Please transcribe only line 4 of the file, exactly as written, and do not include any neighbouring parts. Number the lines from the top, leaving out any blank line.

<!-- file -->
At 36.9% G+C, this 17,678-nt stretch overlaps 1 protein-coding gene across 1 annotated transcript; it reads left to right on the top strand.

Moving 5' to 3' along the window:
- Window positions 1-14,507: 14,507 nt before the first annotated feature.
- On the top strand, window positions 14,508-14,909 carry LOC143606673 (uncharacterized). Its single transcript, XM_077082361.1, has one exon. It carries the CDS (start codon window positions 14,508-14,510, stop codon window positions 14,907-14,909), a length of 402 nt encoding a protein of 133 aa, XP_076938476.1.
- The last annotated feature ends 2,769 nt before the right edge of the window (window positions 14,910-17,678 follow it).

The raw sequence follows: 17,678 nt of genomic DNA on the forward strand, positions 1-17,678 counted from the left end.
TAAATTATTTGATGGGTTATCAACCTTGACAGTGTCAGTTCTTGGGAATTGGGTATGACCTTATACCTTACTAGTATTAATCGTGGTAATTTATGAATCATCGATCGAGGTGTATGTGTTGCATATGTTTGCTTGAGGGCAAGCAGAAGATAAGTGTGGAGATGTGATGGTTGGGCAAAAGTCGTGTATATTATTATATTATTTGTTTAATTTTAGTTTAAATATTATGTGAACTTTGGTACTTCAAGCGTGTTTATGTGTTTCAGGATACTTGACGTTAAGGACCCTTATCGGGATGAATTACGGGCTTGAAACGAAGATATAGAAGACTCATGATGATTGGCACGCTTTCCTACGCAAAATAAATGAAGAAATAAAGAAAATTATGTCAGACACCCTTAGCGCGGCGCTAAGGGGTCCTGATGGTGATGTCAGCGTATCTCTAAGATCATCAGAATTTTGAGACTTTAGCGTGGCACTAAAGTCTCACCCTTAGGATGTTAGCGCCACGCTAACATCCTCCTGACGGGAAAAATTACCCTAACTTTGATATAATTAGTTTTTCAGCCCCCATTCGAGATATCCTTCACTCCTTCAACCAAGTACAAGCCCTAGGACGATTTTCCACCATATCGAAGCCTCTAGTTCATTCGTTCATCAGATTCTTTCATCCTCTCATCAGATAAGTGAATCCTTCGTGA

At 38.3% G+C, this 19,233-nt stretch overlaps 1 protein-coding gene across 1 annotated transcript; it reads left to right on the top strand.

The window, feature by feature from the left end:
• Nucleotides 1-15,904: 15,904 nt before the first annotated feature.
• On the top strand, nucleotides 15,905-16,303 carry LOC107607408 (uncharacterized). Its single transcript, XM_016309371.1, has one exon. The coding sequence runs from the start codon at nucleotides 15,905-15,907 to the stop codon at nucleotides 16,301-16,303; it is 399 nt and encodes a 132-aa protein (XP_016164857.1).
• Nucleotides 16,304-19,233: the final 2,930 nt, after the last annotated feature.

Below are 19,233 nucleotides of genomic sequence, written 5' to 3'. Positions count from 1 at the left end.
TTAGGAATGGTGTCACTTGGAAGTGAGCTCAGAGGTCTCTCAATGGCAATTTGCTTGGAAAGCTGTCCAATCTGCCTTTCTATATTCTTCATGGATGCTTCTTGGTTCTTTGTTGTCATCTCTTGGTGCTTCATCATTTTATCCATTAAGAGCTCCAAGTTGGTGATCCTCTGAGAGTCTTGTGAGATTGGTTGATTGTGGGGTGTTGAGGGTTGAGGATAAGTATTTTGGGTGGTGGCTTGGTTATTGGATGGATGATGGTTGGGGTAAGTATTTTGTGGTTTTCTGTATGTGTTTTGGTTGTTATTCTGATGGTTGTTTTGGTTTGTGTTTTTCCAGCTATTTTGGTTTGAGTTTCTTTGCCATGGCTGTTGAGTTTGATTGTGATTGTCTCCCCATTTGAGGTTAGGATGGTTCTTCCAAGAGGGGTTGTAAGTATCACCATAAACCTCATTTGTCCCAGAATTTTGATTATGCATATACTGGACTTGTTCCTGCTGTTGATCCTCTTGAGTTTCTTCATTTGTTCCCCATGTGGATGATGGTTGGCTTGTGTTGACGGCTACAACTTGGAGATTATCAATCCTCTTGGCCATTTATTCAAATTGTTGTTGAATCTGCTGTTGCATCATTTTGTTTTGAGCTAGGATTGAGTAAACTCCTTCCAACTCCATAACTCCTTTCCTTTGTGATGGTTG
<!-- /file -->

- On the top strand, window positions 14,508-14,909 carry LOC143606673 (uncharacterized). Its single transcript, XM_077082361.1, has one exon. It carries the CDS (start codon window positions 14,508-14,510, stop codon window positions 14,907-14,909), a length of 402 nt encoding a protein of 133 aa, XP_076938476.1.